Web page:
For most of the day yesterday, the area around Parliament Hill in Ottawa was locked down as tight as a drum, as police and Federal authorities continued a search related to the shooting that occurred yesterday at the Canadian War Memorial and the shooting spree that echoed through the halls of Parliament, forcing MPs, senators, and members of the press into lockdowns in various parts of the building that weren’t completely lifted until nearly 12 hours after the attack. Within hours, we knew that at least one person, a Canadian Armed Forces Reservist named Corporal Nathan Cirillo had been killed in the initial minutes of the incident. The one known shooter, it turns out, had been killed within minutes of entering the building via an entrance reserved for members and the press that apparently wasn’t very heavily guard by the quick-thinking Sgt. At Arms Kevin Vickers, a former member of the Royal Canadian Mounted Police. As with similar incidents here in the United States, though, for hours there were rumors and speculation that there had been more than one shooter involved in the incident, as well as reports of more incidents in the area immediately around Parliament Hill, which caused the police to keep their search for an “active shooter” alive for much of the day. By the time the day was over, it seemed clear that the shooter, who was identified as Michael Zehaf-Bibeau – a 32-year-old with an apparent history of petty and drug related crimes who had recently converted to Islam and had been born Michael Joseph Hall before converting to Islam – had acted alone. In a speech last night, Prime Minister Stephen Harper declared the shooting an act of terrorism and tied it to an incident earlier in the week in Quebec where a man in a car deliberately ran down two members of the Canadian military, killing one of them. It’s hard to disagree with him that this attack does have all the markers of a terrorist attack. What remains unknown at this point is what his motives were: whether he was motivated by some desire to be part of a terror campaign, in the way the Boston Marathon bombers had been; or whether he was working in concert with or had any contact with anyone overseas.
OTTAWA — A sudden spasm of violence jolted the government center of Canada’s capital on Wednesday morning, as a gunman killed an honor guard soldier at a war memorial and then opened fire inside the nearby Parliament building, triggering a lockdown and hours of confusion in Ottawa.
The assault shocked a country that rarely experiences gun violence but has witnessed two attacks on members of its armed forces in recent days. Earlier this week, a soldier was killed in a hit-and-run that authorities have called an act of terrorism. In each case, the soldiers were targeted by individuals who had been barred from traveling abroad by Canadian authorities.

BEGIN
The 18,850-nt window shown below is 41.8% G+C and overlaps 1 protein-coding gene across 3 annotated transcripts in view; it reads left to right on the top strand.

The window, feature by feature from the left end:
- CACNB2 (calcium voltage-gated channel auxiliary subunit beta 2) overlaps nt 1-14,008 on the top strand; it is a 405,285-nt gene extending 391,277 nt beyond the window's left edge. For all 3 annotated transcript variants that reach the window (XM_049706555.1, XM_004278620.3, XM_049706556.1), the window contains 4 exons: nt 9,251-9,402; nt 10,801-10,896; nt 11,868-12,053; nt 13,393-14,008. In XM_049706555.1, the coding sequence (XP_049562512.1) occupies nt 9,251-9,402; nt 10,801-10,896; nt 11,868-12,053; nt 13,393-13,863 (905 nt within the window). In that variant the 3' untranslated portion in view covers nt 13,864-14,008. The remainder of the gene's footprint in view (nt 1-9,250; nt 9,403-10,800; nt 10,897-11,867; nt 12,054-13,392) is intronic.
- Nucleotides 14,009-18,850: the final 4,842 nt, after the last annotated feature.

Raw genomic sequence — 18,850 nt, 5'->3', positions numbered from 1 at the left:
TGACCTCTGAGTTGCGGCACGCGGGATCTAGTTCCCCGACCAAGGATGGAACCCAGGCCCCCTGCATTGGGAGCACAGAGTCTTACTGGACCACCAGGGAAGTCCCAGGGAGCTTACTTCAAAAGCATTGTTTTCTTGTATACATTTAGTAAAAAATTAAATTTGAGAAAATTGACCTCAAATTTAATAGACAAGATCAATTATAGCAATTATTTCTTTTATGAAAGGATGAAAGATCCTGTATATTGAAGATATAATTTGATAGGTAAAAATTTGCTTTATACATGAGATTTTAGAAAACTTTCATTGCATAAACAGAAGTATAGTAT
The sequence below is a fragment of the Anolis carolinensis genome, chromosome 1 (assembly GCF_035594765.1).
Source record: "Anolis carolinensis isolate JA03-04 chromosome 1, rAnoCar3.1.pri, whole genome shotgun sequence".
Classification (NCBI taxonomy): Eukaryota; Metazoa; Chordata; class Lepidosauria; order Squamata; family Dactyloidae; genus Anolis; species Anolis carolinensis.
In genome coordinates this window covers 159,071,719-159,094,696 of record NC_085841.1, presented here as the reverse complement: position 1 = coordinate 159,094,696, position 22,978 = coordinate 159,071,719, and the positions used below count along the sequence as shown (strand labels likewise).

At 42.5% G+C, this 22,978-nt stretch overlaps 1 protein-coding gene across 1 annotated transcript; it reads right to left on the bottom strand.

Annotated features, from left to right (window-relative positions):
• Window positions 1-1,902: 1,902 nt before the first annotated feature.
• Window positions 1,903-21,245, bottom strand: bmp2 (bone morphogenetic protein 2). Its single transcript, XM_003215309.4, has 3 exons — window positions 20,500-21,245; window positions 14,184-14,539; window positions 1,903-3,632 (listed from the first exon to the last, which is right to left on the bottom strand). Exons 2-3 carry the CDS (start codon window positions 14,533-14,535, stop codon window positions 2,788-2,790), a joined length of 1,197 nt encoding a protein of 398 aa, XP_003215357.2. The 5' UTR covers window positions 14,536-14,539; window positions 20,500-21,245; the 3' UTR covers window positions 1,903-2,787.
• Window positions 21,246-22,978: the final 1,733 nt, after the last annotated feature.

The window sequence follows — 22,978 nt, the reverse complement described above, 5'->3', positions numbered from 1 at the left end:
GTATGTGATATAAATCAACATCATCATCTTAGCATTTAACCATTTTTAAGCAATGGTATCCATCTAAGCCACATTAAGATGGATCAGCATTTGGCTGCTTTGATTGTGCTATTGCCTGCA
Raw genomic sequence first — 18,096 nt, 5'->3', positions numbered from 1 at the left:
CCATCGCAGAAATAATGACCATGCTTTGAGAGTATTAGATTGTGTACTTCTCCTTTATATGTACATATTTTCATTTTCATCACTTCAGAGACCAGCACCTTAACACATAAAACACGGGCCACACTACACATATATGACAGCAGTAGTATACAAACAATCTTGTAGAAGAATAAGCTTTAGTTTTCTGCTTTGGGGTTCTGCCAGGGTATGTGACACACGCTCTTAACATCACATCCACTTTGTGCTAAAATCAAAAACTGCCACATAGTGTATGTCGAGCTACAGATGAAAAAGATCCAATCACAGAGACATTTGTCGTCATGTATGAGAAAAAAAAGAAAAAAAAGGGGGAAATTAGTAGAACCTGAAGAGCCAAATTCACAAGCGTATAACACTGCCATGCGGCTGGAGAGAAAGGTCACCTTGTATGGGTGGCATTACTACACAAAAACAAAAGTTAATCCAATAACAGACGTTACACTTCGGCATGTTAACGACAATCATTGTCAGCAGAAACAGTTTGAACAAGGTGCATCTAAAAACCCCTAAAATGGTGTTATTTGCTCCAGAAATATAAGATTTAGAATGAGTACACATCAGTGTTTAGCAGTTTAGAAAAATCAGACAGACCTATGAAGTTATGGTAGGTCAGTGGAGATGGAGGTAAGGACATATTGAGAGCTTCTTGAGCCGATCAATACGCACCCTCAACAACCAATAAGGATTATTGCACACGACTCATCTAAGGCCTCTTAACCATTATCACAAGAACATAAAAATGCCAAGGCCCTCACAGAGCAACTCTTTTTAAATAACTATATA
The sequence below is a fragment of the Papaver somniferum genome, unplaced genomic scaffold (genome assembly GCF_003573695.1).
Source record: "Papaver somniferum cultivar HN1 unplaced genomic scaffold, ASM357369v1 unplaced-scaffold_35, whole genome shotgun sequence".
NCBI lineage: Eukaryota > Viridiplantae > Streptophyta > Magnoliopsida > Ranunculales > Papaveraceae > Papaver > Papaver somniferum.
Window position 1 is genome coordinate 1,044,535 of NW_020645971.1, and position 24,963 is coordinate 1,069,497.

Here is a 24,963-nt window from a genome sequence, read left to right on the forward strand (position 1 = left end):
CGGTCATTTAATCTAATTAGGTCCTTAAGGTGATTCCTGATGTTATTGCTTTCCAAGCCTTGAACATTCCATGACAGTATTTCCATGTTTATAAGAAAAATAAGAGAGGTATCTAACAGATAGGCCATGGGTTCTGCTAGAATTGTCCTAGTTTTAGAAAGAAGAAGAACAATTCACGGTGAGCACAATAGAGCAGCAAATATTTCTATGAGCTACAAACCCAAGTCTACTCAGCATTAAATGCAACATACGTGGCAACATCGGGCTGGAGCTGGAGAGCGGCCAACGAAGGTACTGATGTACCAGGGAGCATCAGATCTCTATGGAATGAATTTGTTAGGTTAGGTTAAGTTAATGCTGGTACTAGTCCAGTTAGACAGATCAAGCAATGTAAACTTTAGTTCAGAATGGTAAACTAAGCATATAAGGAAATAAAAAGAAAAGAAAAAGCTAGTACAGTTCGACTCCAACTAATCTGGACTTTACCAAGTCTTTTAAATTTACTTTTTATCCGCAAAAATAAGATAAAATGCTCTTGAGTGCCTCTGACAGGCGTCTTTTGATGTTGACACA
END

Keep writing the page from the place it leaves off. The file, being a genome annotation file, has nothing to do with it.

“We will not be intimidated. Canada will never be intimidated,” Prime Minister Stephen Harper said Wednesday night in an address to the nation.
The gunman in Wednesday’s assault was identified as Michael Zehaf-Bibeau, a 32-year-old from Montreal, according to two U.S. law enforcement officials. He had recently been designated a “high-risk traveler” by the Canadian government and had his passport seized, the Globe and Mail reported. Later in the day, a U.S. law enforcement official said the gunman, a convert to Islam, had changed his name to Michael Zehaf-Bibeau from Michael Joseph Hall. He was also known as Abdullah Zehaf-Bibeau, the official said.
Shortly before 10 a.m., Zehaf-Bibeau, dressed in black, his face covered by a scarf, shot at point-blank range a soldier guarding the National War Memorial, according to eyewitnesses quoted in the Canadian media. The soldier was identified as Cpl. Nathan Cirillo, a member of the Argyll and Sutherland Highlanders, a reserve force regiment.
“He was an amazing guy,” said Michelle Howlett, 25, of Mississauga, who said she briefly dated Cirillo this summer. “He was a real sweetheart. He had a son and was a real great father. . . . He was an exceptional person. I can’t even believe this.”
Canadian authorities did not immediately tie the attack to terrorism. But it came two weeks after Parliament voted in favor of Canadian participation in the U.S.-led coalition’s campaign against Islamic State militants in Iraq, and only days after a person — called a “radicalized” Canadian convert to Islam by the RCMP — struck two members of the Canadian military with his car in a Quebec parking lot, killing one of them.
The driver, named by authorities as Martin Couture-Rouleau, 25, was killed by police after a high-speed chase.
Police said Couture-Rouleau had been on a list of people being monitored by authorities as part of ongoing national security investigations. They said his passport was seized in June when he was prevented from boarding a commercial airliner to travel to Turkey, a route frequently used by militant recruits heading to Syria. Officials said they did not have sufficient cause to arrest him at that time.
The two attacks this week followed an Oct. 7 vote in Canada’s Parliament authorizing Harper to send Canadian forces to Iraq, where the United States, along with Persian Gulf and European allies, is conducting airstrikes against the militants in support of Iraqi security forces.
In a speech to lawmakers, Harper said that Canada would not deploy ground troops and noted that the Islamic State “has specifically targeted Canada and Canadians” and vowed “that we should not feel secure, even in our homes.”
While Zehaf-Bibeau’s motives and history remain unclear at this point, the incident has also raised the issue of Islamic extremism in Canada itself, which has been an issue of concern for Canadian and American authorities since the Sept. 11 attacks and which seems to have been enhanced with recent concerns about westerners either going overseas to fight alongside Islamic State forces, also known as ISIS or ISIL, or making some effort to do so: